Access to the greenhouse is safe by the lift and stairs. The roof perimeter is enclosed by a 2-meter high wood frame. Inside the greenhouse, the lowest part of the facade is made of rigid sandwich panels. On the 6th floor, the existing terrace was not modified (the safety barrier seems to be convenient for use).
The existing rooftop was kept. It was originally made of hard concrete covered with bituminous waterproofing material. One part of the greenhouse structure was built directly on the roof.
An extension of the existing roof was built above the existing terrace on the 6th floor. The additional structure was built in concrete. The new concrete slab is 30 cm thick on average. Six new pillars along the existing 6th floor terrace have been added.
Access to the greenhouse is possible both by the main lift up to the 6th floor and by a staircase to the roof, and access to both is possible by a new steel staircase. The total load of the greenhouse is distributed to the existing bearing walls and beams. Single-glazed tempered glass had been used for the facade. The penetration of the concrete slab of the greenhouse roof are scarce, with only one area where the water and heating ducts can be passed.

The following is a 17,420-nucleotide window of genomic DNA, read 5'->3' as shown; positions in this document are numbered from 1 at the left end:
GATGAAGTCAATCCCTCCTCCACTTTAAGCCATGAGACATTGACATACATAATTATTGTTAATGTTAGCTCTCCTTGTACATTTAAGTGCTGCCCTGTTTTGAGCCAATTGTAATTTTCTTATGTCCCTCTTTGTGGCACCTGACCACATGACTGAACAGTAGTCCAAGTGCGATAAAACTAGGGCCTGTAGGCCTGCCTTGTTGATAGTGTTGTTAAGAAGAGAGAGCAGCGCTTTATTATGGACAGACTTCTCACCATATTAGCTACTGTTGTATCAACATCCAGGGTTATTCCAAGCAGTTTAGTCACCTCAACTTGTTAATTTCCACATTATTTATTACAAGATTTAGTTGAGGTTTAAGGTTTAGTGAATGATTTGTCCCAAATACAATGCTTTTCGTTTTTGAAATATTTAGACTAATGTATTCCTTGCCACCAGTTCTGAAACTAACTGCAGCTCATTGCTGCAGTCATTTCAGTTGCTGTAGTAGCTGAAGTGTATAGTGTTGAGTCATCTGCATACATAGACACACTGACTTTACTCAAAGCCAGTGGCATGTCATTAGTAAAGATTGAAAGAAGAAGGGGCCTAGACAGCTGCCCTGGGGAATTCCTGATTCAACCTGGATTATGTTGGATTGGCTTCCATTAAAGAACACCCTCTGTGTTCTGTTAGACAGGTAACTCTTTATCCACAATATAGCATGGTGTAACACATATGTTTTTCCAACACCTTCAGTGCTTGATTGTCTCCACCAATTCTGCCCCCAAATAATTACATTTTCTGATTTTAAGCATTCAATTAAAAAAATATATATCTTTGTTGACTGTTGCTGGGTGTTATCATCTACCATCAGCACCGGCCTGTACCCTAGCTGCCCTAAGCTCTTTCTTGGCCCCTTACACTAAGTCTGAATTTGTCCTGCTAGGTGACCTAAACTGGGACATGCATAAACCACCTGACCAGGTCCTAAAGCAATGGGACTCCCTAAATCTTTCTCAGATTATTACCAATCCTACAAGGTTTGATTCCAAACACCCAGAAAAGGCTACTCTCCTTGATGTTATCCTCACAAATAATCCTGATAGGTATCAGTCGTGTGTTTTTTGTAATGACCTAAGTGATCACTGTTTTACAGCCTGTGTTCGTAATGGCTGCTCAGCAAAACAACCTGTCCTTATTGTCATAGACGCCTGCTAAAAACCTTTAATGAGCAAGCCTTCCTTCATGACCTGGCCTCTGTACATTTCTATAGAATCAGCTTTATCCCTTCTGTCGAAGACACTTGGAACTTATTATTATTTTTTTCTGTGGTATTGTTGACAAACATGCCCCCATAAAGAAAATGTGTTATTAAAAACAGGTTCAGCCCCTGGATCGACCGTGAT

The greenhouse is divided in two zones.
The first one is directly implemented on the existing waterproofing membrane. Farming equipment is light-frame steel, rolling on a free rail on the floor. The RTG structure is made of steel and fixed along the structural concrete wall.
The second one is built on an additional concrete slab. Farming equipment is hanging from the steel frame of the roof. Trolley rails are anchored on the concrete slab. The rail system is supplemented with heating pipes.
There is a 30-cm gap between the two zones of the greenhouse. A sign of failure is visible along the side of the concrete floor, probably due to differences in thermal dilation.
The facades are built with sandwich panels, and single-glazed tempered glass. The roof is made of single-glazed tempered glass.
The heating pipes are hooked to the vertical steel frame along the greenhouse perimeter.